The Great War and modern memory

Paul Fussell

« Winner of both the National Book Award and the National Book Critics Circle Award and named by the Modern Library one of the twentieth century's 100 Best Non-Fiction Books, Paul Fussell's The Great War and Modern Memory was universally acclaimed on publication in 1970. Today, Fussell's landmark study remains as original and gripping as ever: a literate, literary, and unapologetic account of the Great War, the war that changed a generation, ushered in the modern era, and revolutionized how we see the world.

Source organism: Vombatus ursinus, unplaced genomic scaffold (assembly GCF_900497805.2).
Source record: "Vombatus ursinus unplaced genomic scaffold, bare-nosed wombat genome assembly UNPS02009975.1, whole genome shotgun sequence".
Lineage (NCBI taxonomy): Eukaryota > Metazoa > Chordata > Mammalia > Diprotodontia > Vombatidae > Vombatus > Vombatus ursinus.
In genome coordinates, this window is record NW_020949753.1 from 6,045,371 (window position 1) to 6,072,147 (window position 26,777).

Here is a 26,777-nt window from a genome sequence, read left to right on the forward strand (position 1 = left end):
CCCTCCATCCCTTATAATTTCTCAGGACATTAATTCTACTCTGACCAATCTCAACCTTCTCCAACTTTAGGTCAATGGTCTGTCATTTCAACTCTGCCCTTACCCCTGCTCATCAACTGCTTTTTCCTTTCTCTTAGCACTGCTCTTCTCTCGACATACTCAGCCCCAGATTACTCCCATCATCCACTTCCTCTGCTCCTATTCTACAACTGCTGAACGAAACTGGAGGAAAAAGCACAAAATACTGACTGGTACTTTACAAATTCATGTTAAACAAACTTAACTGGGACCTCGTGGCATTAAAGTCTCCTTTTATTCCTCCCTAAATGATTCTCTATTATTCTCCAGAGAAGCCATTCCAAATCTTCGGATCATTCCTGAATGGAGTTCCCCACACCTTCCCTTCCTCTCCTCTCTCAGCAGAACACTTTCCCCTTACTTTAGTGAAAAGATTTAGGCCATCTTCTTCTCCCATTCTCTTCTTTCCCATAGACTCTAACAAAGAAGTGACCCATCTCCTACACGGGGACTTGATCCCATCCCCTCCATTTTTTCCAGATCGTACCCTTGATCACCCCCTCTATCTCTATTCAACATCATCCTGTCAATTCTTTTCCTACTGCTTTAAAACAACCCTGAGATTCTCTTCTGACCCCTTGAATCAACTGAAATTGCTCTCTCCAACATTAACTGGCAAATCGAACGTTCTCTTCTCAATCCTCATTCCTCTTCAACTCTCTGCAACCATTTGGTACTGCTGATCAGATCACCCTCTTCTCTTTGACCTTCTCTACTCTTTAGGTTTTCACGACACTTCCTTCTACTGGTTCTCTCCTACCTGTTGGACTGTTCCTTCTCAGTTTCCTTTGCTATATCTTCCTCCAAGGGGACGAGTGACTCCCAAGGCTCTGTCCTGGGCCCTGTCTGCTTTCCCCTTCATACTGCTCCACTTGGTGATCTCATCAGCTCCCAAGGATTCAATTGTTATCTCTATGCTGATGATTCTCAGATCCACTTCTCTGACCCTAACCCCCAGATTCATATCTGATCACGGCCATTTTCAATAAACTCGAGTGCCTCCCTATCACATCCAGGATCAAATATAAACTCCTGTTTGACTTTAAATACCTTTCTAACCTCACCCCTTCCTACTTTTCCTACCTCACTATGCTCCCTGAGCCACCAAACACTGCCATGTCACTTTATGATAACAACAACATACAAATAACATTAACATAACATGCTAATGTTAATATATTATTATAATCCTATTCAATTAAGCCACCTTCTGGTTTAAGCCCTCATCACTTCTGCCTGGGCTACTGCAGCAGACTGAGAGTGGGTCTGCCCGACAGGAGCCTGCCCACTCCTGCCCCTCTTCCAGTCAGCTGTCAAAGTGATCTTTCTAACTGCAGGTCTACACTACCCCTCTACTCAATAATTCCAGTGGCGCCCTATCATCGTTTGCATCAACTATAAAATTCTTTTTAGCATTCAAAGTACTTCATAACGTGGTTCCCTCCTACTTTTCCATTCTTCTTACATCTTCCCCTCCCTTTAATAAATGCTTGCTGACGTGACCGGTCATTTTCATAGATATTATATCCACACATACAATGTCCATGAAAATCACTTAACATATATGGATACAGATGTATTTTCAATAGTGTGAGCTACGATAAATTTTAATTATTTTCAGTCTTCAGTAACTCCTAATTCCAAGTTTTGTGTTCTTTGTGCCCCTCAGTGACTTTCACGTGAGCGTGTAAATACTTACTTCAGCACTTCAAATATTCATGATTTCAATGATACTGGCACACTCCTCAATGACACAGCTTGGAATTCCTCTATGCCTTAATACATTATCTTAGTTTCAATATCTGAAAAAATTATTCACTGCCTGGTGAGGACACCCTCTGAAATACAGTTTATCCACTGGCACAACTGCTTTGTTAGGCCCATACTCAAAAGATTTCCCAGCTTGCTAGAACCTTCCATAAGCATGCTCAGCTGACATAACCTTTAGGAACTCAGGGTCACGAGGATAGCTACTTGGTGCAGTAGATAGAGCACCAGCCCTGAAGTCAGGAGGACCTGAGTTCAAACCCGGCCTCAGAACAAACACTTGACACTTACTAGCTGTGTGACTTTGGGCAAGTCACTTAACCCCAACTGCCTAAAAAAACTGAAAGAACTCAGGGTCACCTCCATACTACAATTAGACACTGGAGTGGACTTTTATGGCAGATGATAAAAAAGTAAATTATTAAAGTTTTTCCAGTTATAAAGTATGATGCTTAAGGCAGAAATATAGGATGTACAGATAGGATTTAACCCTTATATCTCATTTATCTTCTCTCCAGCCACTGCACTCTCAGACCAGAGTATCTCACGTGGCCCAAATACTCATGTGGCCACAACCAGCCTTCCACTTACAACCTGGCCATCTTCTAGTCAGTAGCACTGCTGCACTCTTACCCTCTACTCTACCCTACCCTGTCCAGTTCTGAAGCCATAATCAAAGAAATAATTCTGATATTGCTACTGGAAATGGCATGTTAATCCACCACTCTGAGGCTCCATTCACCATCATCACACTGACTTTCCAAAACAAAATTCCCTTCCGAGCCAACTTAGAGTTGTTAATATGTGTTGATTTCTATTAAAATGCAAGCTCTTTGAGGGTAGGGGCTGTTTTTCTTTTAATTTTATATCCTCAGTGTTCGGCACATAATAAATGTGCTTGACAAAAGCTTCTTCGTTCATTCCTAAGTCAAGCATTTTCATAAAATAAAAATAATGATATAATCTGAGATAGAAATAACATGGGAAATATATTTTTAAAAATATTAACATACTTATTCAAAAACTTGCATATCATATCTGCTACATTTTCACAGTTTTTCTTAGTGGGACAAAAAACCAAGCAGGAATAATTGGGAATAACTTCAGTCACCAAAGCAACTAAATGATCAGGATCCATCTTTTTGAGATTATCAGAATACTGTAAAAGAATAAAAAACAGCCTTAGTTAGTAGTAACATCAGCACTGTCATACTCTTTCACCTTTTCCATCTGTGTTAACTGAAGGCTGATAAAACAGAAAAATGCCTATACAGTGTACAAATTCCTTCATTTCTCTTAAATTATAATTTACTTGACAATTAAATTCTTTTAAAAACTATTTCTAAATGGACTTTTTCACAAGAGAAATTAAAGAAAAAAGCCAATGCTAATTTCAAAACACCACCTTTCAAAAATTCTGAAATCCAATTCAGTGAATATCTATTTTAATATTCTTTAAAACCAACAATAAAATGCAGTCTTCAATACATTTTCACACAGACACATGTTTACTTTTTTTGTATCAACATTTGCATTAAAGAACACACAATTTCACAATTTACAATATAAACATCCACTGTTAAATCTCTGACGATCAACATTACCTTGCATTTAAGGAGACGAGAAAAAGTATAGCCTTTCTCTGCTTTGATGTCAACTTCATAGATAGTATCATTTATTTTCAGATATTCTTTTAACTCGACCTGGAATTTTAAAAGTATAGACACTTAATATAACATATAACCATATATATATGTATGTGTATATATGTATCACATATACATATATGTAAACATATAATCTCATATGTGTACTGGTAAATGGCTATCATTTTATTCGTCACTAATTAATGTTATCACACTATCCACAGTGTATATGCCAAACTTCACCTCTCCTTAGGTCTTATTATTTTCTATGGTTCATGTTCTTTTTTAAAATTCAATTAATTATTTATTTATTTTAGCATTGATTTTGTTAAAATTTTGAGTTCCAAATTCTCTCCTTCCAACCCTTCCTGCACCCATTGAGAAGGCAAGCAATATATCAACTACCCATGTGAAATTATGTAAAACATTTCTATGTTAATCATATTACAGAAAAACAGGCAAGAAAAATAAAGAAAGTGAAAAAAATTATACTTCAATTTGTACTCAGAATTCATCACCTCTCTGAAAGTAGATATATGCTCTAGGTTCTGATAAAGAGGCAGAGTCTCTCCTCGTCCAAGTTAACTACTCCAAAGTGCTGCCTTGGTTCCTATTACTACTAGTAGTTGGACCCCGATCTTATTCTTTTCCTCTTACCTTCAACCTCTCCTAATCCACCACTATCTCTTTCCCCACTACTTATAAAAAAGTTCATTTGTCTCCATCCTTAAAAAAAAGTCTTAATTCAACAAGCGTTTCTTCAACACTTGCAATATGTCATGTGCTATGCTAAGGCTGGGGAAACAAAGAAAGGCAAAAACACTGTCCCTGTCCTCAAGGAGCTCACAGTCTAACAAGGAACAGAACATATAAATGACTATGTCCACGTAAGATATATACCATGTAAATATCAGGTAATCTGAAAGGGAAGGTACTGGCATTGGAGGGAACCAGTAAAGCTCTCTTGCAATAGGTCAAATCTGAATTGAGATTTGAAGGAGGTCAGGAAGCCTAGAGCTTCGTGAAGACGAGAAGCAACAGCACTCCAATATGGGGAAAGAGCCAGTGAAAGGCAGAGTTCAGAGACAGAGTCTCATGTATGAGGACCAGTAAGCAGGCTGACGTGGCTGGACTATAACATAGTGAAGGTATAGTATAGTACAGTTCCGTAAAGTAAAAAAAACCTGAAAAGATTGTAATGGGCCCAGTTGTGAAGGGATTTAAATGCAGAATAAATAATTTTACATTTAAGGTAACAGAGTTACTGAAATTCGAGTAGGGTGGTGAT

Exploring the work of Siegfried Sassoon, Robert Graves, Edmund Blunden, David Jones, Isaac Rosenberg, and Wilfred Owen, Fussell supplies contexts, both actual and literary, for those writers who--with conspicuous imaginative and artistic meaning-most effectively memorialized World War I as an historical experience. »

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